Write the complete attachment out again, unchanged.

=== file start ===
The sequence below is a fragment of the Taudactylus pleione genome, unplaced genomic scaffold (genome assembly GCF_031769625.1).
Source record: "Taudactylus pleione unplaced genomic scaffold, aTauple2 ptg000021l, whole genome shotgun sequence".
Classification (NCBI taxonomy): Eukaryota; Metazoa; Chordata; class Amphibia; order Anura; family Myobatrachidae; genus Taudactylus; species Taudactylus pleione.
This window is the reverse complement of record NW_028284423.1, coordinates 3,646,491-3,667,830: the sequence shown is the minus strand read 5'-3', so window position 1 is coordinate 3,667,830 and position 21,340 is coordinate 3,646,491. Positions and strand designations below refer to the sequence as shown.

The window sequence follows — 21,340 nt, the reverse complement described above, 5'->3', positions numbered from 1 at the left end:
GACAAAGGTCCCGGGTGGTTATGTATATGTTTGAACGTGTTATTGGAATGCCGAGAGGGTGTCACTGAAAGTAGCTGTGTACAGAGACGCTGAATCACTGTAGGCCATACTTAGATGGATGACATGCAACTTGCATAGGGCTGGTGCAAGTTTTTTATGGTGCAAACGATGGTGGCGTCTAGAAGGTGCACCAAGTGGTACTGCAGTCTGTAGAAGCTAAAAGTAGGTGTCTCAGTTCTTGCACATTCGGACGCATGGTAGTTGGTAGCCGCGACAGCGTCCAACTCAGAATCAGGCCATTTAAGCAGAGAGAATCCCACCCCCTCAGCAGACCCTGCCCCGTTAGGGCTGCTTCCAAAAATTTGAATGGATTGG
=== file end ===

The sequence below is a fragment of the Taudactylus pleione genome, unplaced genomic scaffold (genome assembly GCF_031769625.1).
Source record: "Taudactylus pleione unplaced genomic scaffold, aTauple2 ptg000021l, whole genome shotgun sequence".
Classification (NCBI taxonomy): Eukaryota; Metazoa; Chordata; class Amphibia; order Anura; family Myobatrachidae; genus Taudactylus; species Taudactylus pleione.
This window is the reverse complement of record NW_028284423.1, coordinates 3,646,491-3,667,830: the sequence shown is the minus strand read 5'-3', so window position 1 is coordinate 3,667,830 and position 21,340 is coordinate 3,646,491. Positions and strand designations below refer to the sequence as shown.

The window sequence follows — 21,340 nt, the reverse complement described above, 5'->3', positions numbered from 1 at the left end:
GACAAAGGTCCCGGGTGGTTATGTATATGTTTGAACGTGTTATTGGAATGCCGAGAGGGTGTCACTGAAAGTAGCTGTGTACAGAGACGCTGAATCACTGTAGGCCATACTTAGATGGATGACATGCAACTTGCATAGGGCTGGTGCAAGTTTTTTATGGTGCAAACGATGGTGGCGTCTAGAAGGTGCACCAAGTGGTACTGCAGTCTGTAGAAGCTAAAAGTAGGTGTCTCAGTTCTTGCACATTCGGACGCATGGTAGTTGGTAGCCGCGACAGCGTCCAACTCAGAATCAGGCCATTTAAGCAGAGAGAATCCCACCCCCTCAGCAGACCCTGCCCCGTTAGGGCTGCTTCCAAAAATTTGAATGGATTGG